All of the internet job boards are all the same. Some jobs are light openings, which landed me some interviews but here is the problem. These employers often interview you when you don’t meet 100% of their requirements. Which sets up the applicant for the dreaded rejection letter.

    I have found almost all temp agencies are worthless and don’t really have openings but post they do to stock pile resumes for future use. Getting hired is getting harder and harder because employers are expecting the unicorn in applicants that meets every one of their requirements.

    Getting an offer is like winning the lotto. It’s always someone else that gets the offer and not you. And the worst part is you sit down and do an honest assessment of yourself and only apply at jobs you feel fit your skills and experience. Only to receive rejection email after another. Who are these phantom applicants getting the offers? And most of the time I see the same job I interviewed for reposted because the chosen candidate washed out.

    • @Brian: It’s a numbers game and the numbers cut both ways. When inordinate numbers of people apply it really is a lottery. And the explanation about why the n-th person wins the lottery is the same explanation for why you are rejected and why someone else gets the offer: There is no explanation. That’s why the job you landed isn’t great. The employer hired the wrong person from too many.

      There is no integrity in the system.

      The answer is to reject the system.

    • Are you me? I could have posted the exact same thing. I think about half of my interviews were completely pointless because they weren’t seriously considering me for the position. I was just meat in the room so they could say they conducted a real search.

      I also see employers repeatedly posting the same jobs. In this metro area of 5+ million people with a dozen colleges and universities, if you can’t find the skill set you want, your expectations are unrealistic.

      It’s crazy because a LOT of skilled, congenial people who are *eager* to work are languishing. Instead of putting their energy and skills into activities that actually need doing, they’re doing HR’s data entry work by filling out ATS, for free.

    • @Brian: You ask, “who are these phantom applicants getting the offers?” I think there are two parts to that. First, your reference to “phantom” applicants and you seeing the same job posted again later does suggest instances of either fake job ads or cases where the person hired washes out.

      There’s also the question of who is getting initial responses, interviews, and offers, when so many other experienced, well qualified applicants get nothing at all. And I mean nothing. The people who are getting hired aren’t phantoms.

      The key here is to recocognize which category of applicants are systematically discriminated against, and which category(-ies) are given privileges and preferential treatment. HR is also controlled and dominated by a certain category, or demographic. Who do you think they are going to prefer, their own kind or those they believe to be their enemy?

  16. From a (small) staffing company’s perspective:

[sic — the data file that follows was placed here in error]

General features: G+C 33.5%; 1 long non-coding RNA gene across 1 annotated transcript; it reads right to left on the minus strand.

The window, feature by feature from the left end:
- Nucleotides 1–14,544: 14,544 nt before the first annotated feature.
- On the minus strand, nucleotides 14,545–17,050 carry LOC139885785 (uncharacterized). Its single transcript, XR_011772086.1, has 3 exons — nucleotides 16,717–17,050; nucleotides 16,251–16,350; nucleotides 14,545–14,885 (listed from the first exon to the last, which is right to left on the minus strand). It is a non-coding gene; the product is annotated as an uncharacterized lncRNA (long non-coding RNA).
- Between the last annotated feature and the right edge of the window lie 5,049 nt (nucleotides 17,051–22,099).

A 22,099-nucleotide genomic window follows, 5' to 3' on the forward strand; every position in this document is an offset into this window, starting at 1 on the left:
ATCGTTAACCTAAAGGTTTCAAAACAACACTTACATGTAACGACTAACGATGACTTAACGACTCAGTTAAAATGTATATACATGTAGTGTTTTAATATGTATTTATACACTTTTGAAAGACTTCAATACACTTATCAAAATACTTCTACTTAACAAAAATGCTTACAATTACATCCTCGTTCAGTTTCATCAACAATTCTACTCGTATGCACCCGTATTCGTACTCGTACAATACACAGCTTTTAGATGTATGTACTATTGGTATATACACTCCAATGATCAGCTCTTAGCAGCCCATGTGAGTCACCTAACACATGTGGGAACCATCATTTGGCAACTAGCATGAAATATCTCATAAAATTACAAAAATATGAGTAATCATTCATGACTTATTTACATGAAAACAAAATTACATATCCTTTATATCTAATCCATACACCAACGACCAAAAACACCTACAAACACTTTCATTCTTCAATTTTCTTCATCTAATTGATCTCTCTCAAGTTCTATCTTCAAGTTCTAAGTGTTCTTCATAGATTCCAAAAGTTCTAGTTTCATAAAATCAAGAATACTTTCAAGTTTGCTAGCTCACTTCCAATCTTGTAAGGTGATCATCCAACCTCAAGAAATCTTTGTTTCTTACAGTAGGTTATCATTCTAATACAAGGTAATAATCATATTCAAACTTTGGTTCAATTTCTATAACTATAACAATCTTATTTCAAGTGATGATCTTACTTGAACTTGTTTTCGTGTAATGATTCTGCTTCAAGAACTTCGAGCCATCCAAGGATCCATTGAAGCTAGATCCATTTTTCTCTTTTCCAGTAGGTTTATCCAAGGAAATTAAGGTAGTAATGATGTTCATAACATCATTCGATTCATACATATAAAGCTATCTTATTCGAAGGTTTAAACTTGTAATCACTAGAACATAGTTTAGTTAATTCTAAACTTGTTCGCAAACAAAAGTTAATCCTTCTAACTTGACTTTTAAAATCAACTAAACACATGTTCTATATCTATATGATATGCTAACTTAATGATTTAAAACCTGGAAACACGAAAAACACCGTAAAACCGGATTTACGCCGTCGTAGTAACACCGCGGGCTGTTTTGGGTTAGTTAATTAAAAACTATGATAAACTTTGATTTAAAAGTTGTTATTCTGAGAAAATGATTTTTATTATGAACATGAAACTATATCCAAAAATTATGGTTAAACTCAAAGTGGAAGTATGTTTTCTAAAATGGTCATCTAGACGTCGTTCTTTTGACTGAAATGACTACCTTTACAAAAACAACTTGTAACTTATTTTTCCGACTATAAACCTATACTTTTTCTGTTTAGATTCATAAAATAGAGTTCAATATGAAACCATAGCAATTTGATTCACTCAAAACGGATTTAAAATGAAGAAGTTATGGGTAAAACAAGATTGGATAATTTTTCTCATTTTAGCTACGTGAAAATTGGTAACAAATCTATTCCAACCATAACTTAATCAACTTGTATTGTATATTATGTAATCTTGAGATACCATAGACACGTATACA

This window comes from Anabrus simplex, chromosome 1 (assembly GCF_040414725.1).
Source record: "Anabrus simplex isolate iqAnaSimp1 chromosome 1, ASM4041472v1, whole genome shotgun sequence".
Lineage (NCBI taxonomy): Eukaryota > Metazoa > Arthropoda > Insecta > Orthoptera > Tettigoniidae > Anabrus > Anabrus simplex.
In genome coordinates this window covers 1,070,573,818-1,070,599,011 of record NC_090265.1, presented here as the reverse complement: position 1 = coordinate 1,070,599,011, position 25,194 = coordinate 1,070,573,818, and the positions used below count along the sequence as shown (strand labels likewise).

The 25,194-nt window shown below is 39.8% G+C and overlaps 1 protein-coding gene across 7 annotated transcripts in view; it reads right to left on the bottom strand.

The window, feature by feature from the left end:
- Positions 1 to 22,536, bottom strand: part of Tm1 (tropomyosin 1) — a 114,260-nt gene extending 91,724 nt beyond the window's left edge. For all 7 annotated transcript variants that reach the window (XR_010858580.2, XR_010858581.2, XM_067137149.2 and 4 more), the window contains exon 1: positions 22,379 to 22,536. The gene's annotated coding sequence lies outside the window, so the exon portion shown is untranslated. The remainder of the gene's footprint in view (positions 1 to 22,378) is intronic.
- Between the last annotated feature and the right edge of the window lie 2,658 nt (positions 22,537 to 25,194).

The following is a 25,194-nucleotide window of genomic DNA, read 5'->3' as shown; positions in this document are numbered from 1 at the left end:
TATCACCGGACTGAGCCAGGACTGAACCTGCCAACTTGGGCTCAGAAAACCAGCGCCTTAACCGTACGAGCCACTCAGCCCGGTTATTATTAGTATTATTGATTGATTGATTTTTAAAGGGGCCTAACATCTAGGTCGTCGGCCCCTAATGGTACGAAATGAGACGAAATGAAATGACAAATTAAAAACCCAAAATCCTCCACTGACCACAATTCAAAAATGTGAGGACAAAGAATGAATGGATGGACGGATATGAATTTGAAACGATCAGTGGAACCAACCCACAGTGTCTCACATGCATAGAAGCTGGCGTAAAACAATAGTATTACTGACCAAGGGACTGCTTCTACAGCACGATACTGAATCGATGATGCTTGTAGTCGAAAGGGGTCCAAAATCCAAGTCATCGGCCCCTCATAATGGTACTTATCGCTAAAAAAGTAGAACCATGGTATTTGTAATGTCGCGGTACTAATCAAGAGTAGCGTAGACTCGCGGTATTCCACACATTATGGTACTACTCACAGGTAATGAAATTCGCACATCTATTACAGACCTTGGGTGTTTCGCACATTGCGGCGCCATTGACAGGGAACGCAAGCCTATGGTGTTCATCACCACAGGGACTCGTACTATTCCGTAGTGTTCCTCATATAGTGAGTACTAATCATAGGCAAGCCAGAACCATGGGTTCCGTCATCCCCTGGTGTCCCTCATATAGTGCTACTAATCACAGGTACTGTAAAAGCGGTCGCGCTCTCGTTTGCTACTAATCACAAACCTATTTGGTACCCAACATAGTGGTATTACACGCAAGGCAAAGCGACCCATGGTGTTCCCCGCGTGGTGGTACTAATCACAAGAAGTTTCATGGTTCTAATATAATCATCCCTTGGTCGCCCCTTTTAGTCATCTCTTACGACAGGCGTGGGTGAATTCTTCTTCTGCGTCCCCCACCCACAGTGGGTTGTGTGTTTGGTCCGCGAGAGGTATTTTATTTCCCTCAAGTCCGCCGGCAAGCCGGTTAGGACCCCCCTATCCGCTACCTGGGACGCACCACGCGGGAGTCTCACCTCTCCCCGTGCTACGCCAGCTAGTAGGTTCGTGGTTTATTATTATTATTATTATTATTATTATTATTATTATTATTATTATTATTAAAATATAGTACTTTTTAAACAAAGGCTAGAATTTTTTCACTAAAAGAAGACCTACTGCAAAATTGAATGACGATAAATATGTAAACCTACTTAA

Background: A year ago, I bought a small staffing company. We focus on light industrial and administrative positions, almost all temp-to-perm after 90 days, mostly for small companies that aren’t large enough to have an HR department. My philosophy is that, if we treat candidates right – find them a great job fast – we will be ultimately be doing the right thing by the employers. My team strives to get 2-4 interviews for every person within a week. Side note: people have been treated so poorly by staffing companies, it’s a big barrier for some people to want to work for us. We get it, but it does stink because we know we can be effective.

    Job boards: We don’t use them, although we’ve been dipping our toe into Facebook (lots of no shows, similar to the OP) and we’ve been making sure we are optimized with Google for Jobs. Most of our candidates are referrals (we have GREAT references). At the same time, we have to let people know we exist – often our job postings for companies we serve are the only postings that exist.

    Are there other thoughts from this wonderful group about *good* ways to get the word out? We are trying to do IRL things, like have a booth at the local Maxwell Street Day event. But I don’t want to exclude technology, either.

    • @Annette: You say that your firm is dealing mostly with “temp-to-perm” for “small companies that aren’t large enough to have an HR department.”

      I have a different perspective on why companies go the “temp-to-perm” route. It’s not because they lack an HR department. That would presuppose that the owners and hiring managers aren’t capable of using their own minds to judge applicants and need to (or want to) leave those important hiring decisions to HR.

      Rather, it’s that they don’t want to take a risk and have a full-time, permanent hire on their books, even if there is the usual probationary period.

      They want the benefit of an extended test drive with no risk to themselves. They are users. And when they do take somebody on permanently, does the employee get a raise from what they were getting after your cut, to what the client was paying you? I’ll bet not. If I’m correct in my assumption, the temp-to-perm arrangement also serves to allow employers to get people at lower salaries than they’d have to pay if they if they had done direct hire in the first place.

      I did the temp to perm thing once. Never again. It wasn’t because of the agency, but the employer.